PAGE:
Specimen of the Red Sea sponge Hyrtios species (class Demospongiae, order Dictyoceratida, family Thorectidae) was collected from the Red Sea using SCUBA at depths between 10 and 18 m in 2011. The sponge was kindly identified by Dr. Rob van Soest. A voucher specimen was kept in our Red Sea Marine Invertebrates Collection under the registration number DY2011-49. The sponge forms pinkish-gray tubes, diameter of 4.5−5.0 cm, walls 0.5−1.0 cm thick. The inner lumen measures about 3.0 cm in diameter, with a smaller side tube of 2.0 cm diameter and lumen of 1.0 cm. The larger tube is about 8.0 cm high. Surface of the sponge is densely conulose, with blunt conules of 1.0 mm high, and 1.0−2.0 mm apart. The consistency is firm, crumbly, and sandy. The skeleton is dense, anisotropic, and consisting of sand-filled primary and secondary fibers, near the surface forming fascicles. Individual primary fibers measure 220−385 μm in diameter, and secondary fibers with diameter of 100−130 μm. Meshes polygonal or rounded with 250−1000 μm in diameter. Between the fibers the mesophyl is lightly charged with debris and sand grains. The surface aspect and skeletal characters conform to the genus Hyrtios (class Demospongiae, order Dictyoceratida, family Thorectidae), but there are no matching descriptions at the species level for this sponge. The voucher is kept in the collections of the Zoological Museum of the University of Amsterdam, under registration No. ZMA POR. 17249.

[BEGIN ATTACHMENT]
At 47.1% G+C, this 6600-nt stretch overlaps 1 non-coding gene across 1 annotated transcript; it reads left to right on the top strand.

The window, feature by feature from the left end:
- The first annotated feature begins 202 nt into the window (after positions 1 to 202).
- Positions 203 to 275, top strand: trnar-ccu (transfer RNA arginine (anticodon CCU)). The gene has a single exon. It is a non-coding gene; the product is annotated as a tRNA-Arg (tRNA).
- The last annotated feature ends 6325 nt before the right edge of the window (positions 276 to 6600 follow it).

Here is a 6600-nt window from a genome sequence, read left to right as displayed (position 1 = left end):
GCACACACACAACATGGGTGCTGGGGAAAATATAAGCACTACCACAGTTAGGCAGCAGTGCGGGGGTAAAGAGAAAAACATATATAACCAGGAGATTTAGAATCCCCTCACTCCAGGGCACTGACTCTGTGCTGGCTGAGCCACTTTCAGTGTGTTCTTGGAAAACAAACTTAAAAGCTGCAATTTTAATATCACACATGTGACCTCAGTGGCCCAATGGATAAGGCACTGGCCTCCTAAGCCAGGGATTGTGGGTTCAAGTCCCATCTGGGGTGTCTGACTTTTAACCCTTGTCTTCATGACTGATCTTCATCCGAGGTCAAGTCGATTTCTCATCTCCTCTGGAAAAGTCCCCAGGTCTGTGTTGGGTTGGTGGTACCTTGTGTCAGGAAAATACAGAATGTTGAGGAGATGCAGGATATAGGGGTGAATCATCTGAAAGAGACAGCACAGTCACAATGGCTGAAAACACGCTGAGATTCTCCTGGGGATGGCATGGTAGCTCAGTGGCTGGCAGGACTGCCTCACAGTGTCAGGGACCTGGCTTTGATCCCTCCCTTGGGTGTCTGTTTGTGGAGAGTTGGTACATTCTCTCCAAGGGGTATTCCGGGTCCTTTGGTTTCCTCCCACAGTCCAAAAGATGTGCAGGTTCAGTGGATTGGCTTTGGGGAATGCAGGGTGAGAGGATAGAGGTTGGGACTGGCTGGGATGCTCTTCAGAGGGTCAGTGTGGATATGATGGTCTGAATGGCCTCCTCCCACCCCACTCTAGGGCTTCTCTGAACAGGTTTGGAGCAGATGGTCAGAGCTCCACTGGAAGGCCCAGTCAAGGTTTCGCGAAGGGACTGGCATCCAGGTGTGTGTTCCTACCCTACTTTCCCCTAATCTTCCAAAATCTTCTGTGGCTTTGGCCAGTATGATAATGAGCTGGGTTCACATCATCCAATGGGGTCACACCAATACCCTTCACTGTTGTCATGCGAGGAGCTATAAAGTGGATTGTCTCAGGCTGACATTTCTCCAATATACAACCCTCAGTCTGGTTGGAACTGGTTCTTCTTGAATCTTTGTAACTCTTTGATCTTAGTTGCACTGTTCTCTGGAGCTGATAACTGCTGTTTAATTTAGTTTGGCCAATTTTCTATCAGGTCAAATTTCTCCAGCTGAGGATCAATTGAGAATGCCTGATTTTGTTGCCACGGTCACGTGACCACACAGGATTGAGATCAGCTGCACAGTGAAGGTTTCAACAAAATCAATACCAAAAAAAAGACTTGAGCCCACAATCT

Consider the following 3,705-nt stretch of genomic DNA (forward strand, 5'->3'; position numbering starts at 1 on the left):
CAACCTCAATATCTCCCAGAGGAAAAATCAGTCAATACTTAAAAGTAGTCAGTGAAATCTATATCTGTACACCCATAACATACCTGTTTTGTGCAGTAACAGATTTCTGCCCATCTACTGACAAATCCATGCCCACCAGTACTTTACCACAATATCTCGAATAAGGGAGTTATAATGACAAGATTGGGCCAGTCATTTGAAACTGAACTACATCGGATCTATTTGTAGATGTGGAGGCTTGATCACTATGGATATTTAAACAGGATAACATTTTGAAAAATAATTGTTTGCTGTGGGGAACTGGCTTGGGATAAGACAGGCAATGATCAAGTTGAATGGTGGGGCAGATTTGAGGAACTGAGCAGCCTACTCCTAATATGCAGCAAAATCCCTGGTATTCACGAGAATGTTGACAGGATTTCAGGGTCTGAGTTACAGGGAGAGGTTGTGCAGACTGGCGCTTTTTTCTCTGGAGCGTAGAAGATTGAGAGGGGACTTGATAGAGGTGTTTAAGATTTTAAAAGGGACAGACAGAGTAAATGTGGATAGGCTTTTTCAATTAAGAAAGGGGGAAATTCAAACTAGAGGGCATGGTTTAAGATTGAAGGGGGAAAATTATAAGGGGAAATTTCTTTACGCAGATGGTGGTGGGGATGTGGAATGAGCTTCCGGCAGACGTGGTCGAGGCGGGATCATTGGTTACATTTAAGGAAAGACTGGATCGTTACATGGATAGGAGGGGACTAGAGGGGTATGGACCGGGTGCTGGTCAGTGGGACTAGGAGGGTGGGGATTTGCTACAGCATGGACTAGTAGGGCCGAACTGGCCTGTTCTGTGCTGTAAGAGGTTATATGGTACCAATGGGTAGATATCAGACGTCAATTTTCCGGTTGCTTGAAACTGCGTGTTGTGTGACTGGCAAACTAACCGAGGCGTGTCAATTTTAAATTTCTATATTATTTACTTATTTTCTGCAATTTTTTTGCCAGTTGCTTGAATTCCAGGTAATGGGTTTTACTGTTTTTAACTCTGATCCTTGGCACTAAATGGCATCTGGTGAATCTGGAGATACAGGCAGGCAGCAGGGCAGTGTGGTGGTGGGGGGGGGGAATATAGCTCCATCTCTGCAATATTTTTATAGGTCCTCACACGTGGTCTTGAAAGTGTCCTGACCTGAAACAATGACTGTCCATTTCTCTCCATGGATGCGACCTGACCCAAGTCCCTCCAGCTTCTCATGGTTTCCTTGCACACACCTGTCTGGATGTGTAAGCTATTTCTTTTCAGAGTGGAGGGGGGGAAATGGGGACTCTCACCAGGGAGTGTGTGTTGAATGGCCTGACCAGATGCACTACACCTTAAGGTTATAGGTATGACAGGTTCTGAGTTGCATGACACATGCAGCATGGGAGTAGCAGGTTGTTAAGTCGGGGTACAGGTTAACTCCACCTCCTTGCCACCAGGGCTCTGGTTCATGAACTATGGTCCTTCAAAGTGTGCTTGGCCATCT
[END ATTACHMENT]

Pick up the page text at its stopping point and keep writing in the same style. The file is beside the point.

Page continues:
3.3. Extraction and Purifications of Compounds 1–3